The limits of the Republic of Turkey’s jurisdiction ratione loci to impose punishment are not regulated in the Constitution. The relevant jurisdiction arises from the State’s exercise of its sovereignty. According to the legislation, a Turkish national can be tried for the crimes he committed in a foreign country.

In the present case, the incident took place in 2002 and an investigation was launched in 2005. However, it was in 2014 that a criminal case, which has still been pending, was filed. The length of the proceedings carried out for deliberate murder, which lasted approximately fourteen years and covered the investigation phase lasting more than nine years, cannot be considered as reasonable. During this period, whether there had been a failure attributable to the Turkish authorities and whether they had fulfilled their obligation to act in due diligence were examined.

The South African authorities had initiated judicial proceedings prior to the investigation launched by the Turkish authorities. The incumbent chief public prosecutor’s office sent a letter rogatory to the competent judicial authority of South Africa in 2005, requesting information and documents related to the proceedings carried out. The letter was replied in 2012.

At this stage, the investigation authorities did not make any assessment as to whether the information and documents included in the case file, as well as the information received from the South African authorities, were sufficient to continue or conclude the investigation. In addition, further information was requested from the South African authorities, decisions of non-jurisdiction were issued, and a criminal case was brought after nine years had elapsed.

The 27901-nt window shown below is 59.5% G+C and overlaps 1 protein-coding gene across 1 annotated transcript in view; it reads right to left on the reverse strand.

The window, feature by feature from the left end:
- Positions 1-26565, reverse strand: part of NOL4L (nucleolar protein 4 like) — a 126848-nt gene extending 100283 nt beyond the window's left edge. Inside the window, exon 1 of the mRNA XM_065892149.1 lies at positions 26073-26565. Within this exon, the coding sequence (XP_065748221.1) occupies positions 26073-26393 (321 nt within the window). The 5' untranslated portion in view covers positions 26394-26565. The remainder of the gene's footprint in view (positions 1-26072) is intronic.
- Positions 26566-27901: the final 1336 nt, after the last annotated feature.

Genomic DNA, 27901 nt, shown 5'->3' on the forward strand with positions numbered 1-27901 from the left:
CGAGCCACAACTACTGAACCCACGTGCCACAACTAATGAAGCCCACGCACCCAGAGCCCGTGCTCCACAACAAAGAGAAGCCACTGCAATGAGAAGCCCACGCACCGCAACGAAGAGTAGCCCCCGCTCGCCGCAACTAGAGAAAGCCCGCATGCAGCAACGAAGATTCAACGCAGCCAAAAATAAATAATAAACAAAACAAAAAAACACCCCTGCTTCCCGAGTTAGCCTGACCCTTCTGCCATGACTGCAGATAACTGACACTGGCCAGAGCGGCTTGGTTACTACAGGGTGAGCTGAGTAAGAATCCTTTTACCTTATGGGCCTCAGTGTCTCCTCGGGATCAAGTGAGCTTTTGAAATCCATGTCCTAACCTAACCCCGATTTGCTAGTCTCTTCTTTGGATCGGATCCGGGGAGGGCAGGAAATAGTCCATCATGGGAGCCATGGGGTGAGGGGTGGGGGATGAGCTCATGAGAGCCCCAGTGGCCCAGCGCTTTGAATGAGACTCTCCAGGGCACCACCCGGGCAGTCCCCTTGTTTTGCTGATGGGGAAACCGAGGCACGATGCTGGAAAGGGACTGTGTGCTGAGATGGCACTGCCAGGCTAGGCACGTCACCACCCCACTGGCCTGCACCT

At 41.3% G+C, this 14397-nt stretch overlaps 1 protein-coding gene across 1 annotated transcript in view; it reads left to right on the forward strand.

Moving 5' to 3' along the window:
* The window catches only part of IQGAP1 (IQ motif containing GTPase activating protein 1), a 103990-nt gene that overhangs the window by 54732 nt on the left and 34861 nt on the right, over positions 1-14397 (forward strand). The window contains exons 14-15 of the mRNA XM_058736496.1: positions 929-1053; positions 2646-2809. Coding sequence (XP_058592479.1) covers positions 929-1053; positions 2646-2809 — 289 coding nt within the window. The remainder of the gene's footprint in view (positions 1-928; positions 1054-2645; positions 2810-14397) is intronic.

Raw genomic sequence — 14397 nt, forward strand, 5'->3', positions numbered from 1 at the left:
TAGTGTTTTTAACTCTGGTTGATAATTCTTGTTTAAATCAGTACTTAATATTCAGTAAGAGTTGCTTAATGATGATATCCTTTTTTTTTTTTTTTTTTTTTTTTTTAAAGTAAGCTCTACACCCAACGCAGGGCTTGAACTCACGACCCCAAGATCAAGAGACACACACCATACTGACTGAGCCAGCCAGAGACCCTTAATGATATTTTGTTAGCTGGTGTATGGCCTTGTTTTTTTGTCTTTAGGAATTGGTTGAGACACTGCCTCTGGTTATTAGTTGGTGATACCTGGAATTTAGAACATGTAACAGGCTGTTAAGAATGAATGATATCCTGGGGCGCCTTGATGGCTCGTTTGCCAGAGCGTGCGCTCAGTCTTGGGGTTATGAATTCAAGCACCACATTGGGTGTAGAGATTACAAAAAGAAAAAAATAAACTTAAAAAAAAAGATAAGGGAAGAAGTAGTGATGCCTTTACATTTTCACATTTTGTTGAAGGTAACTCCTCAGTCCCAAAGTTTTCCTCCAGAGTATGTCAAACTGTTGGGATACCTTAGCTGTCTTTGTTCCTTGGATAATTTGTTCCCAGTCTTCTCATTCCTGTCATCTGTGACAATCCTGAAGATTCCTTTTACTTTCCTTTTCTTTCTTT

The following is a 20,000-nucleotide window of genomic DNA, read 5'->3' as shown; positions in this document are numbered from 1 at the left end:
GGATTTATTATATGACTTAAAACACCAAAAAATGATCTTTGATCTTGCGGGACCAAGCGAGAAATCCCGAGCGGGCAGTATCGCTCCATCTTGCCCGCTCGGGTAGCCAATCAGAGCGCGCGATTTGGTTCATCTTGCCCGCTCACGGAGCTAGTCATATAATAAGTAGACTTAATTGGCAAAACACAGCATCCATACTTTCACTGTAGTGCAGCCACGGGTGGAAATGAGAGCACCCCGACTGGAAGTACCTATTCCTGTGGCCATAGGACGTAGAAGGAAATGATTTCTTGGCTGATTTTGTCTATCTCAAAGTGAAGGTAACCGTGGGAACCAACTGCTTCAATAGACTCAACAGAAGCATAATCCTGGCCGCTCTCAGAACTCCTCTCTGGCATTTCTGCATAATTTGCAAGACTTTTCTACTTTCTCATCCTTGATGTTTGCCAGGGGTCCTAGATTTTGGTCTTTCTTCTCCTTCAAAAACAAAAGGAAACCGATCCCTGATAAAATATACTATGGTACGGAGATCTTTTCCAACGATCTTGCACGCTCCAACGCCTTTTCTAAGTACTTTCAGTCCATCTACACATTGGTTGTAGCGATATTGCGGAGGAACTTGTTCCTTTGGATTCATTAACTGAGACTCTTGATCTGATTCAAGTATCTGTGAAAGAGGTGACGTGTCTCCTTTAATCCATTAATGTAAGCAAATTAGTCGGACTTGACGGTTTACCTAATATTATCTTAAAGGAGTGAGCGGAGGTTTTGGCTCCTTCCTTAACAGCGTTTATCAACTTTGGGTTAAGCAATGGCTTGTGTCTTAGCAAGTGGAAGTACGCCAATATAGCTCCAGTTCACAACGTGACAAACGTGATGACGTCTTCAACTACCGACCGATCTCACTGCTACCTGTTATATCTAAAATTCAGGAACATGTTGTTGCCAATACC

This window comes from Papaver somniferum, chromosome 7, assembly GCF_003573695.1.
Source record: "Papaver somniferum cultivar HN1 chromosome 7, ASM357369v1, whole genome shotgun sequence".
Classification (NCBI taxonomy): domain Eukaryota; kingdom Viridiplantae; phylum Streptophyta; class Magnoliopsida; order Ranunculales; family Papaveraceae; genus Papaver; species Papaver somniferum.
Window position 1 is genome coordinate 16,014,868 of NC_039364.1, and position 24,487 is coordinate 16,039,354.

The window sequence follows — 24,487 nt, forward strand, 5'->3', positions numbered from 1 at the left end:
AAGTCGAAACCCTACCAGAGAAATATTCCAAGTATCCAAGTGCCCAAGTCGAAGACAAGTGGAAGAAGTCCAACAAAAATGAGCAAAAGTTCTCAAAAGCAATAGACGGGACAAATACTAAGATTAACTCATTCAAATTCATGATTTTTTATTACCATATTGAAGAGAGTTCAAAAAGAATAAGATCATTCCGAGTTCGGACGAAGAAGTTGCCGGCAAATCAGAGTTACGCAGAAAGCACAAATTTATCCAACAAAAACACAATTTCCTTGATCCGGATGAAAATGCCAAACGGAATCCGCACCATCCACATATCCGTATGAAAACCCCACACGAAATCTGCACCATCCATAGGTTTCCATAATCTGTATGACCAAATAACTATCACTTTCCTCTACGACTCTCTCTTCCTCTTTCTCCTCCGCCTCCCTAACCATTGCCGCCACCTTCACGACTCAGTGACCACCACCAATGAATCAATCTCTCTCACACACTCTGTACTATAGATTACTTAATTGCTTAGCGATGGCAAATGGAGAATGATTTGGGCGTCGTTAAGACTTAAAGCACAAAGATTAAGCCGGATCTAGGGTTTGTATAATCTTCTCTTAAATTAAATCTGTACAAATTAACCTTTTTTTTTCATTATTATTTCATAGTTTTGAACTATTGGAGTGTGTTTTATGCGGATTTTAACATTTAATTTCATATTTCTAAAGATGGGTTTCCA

Turkish judicial authorities had requested information and documents from South Africa. However, although some information had been submitted by the competent authorities of South Africa at different stages, the Turkish authorities failed to make an assessment as to whether they were sufficient for the continuation of the investigation.

The failure or delay in sending the documents which had been requested from the South Africa cannot be attributed to the Turkish authorities. However, the investigation should not have been procrastinated for just that reason. In particular, while it had been necessary to make an assessment of the process by taking account of the reply letter received in 2012, the public authorities failed to show due diligence expected of them in this regard.

It has been concluded that the examination carried out during the investigation and prosecution processes lacked the due diligence that is required by the Constitution, and therefore the investigation was not effective, which indicates that the procedural obligation of conducting an effective investigation within the scope of the right to life has not been fulfilled.

Consequently, the Court has found a violation of the procedural aspect of the right to life safeguarded by Article 17 of the Constitution.

This press release prepared by the General Secretariat intends to inform the public and has no binding effect.